She looked at him and said “in her deep, emphatic, almost masculine voice: ‘Eugene, be my brother forever!’ ” said Redmond, who was totally disarmed. He agreed, and from then on, he said, “she had my back and I had hers.” He and professor David Covin recruited Angelou to come to CSUS, where she taught about 30 students Tuesdays and Thursdays, crashing at Redmond’s Sacramento home. “Talk about a great cook – she’d do chicken, racks of lamb, pork braised and baked, she loved steaks, magnificent salads and carmelized dishes.”
Angelou taught her students philosophy and literature, from Beowulf to T.S. Elliot, Aristotle to black student civil rights leader Stokley Carmichael, Redmond said. “Stokely Carmichael used to say life had to be about something, so all of her life she was about something,” Redmond said. Angelou, who was married briefly to a South African freedom fighter, admired Civil War generals and the great warriors of history who went to bat for their people, always linking philosophy to the liberation struggle.
Angelou connected the struggles of migrant workers in Watsonville, Ariz., and New Mexico to the civil rights struggle and ended her class with a play about them. Lisa Lacy, a student who performed the opening poem, had read Angelou’s autobiography, “I Know Why the Caged Bird Sings,” when she was a student at Kennedy High School. As a young black girl growing up in south Sacramento, where she and her friends suffered racial slurs and had bottles thrown at them, “she was my hero,” Lacy said of Angelou. “It wasn’t just her size, it was her demeanor. She was this queen walking across campus with this trail of students.”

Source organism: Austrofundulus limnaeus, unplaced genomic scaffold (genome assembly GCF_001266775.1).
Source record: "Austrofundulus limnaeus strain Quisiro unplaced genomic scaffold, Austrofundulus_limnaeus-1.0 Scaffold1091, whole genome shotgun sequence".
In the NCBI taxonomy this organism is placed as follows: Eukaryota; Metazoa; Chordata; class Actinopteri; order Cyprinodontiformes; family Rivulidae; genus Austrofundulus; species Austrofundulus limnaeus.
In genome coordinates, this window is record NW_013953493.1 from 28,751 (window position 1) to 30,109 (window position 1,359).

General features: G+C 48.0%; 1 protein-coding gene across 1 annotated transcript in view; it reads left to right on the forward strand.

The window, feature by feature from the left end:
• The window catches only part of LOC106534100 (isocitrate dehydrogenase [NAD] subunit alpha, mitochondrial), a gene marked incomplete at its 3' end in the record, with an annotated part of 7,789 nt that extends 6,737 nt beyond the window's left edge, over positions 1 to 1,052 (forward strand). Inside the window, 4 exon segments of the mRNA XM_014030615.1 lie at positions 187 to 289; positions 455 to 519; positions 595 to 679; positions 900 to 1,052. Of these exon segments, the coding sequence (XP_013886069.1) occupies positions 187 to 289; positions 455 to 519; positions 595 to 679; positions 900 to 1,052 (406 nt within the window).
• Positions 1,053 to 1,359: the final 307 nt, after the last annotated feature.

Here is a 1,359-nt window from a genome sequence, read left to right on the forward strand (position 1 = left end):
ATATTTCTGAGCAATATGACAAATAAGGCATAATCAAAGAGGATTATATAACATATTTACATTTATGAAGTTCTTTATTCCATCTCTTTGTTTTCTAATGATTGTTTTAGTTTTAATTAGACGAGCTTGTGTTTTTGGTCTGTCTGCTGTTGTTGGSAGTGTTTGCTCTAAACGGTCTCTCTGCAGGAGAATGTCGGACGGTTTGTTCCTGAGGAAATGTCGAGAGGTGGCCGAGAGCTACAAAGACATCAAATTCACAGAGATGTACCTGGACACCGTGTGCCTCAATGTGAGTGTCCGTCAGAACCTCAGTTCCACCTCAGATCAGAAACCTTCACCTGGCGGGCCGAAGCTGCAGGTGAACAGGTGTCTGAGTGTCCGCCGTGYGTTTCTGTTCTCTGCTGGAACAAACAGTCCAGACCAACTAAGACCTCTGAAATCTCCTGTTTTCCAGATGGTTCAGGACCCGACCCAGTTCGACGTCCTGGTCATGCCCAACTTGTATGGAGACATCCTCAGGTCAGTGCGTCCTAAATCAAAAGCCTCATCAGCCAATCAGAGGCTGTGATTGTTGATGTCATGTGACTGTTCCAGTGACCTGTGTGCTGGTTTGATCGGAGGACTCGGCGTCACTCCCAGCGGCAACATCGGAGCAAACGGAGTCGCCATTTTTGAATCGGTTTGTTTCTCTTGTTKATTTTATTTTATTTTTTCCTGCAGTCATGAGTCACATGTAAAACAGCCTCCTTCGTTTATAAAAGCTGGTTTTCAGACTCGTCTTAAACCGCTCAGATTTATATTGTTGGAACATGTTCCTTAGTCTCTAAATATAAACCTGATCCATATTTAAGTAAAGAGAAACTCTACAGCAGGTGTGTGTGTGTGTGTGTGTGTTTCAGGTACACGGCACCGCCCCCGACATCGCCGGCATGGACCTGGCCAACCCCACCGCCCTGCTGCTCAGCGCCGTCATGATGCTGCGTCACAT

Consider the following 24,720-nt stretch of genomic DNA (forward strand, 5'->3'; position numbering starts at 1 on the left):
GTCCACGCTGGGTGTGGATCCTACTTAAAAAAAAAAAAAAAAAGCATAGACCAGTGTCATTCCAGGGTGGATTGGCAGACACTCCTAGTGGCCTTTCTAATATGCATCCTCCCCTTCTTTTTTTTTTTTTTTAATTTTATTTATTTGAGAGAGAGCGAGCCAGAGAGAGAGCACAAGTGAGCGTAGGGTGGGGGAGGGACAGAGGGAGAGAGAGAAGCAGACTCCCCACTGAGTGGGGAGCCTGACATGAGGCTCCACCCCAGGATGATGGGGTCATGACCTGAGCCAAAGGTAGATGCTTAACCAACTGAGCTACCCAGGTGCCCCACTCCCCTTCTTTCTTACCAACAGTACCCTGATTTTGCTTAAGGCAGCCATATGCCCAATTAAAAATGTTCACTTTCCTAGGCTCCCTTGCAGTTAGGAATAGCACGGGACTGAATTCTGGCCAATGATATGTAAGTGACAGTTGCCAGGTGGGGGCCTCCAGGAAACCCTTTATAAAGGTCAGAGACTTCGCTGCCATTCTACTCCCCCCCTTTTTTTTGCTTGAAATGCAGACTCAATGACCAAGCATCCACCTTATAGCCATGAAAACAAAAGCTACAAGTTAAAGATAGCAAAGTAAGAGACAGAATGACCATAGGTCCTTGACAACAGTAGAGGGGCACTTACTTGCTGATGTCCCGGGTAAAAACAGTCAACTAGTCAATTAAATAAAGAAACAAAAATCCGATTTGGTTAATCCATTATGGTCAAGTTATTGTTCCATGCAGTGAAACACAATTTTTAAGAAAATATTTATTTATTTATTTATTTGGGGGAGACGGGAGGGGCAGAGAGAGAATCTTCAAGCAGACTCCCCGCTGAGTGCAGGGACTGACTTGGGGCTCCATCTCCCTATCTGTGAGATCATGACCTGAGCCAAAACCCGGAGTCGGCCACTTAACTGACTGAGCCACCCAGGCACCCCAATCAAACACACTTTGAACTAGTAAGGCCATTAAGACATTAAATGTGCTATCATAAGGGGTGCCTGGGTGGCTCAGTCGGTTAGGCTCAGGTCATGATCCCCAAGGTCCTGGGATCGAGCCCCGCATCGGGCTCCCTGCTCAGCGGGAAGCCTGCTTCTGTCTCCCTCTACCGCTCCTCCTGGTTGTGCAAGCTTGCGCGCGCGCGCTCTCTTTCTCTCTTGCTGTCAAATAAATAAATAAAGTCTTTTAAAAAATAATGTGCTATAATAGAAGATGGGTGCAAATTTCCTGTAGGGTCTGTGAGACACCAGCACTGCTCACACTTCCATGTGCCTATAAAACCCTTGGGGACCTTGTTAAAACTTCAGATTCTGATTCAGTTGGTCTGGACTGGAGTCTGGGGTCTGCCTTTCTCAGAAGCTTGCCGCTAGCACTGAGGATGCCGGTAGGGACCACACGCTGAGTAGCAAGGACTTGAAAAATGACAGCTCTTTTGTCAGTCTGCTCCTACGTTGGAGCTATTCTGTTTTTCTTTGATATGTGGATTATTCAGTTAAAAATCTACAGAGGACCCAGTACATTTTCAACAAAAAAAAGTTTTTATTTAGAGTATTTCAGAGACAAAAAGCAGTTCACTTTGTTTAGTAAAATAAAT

Lacy said Angelou helped ordinary people like her “to envision a life greater than the norm and seek to live it.” Angelou inspired her to become an actress, poet, activist and a teacher. Lacy now runs Images Theatre Company of Sacramento, which recently performed her play “Livin’ Out Loud” in Los Angeles. She also teaches in the Sacramento City Unified School District’s Any Given Child art program.
Angelou’s voice still resonates here. UC Davis professor Andy Jones plays her recordings on “Dr. Andy’s Poetry and Technology Hour” from 5-6 p.m. Wednesday on KDVS. “I teach her in my introduction to poetry and literature classes,” said Jones, who saw Angelou at UC Davis when she performed without a script at Freeborn Hall in the mid ’90s. “She’s important because she offers an accessible view of the African American female experience.” Jones said. “She dealt with incredible pain, hardship and poverty, and yet in her poetry and writing, she delivers an uplifting message of resolve and courage and hope.”
Redmond will never forget Angelou’s lack of bitterness, and her confidence and love. “She said there was no excuse for not being good, even excellent, even superior at something you want to do, something you love.” And her love was unconditional. “She could talk you into going and hugging a relative you’d been estranged from for a long time. That was just incredible.”
Redmond is now the Poet Laureate of East St. Louis, Ill., but he comes back to visit Sacramento every year. He will host a chat room at the Women’s Civic Improvement Club in Oak Park at 10:30 a.m. Saturday as part of the first Sacramento Black Book Fair.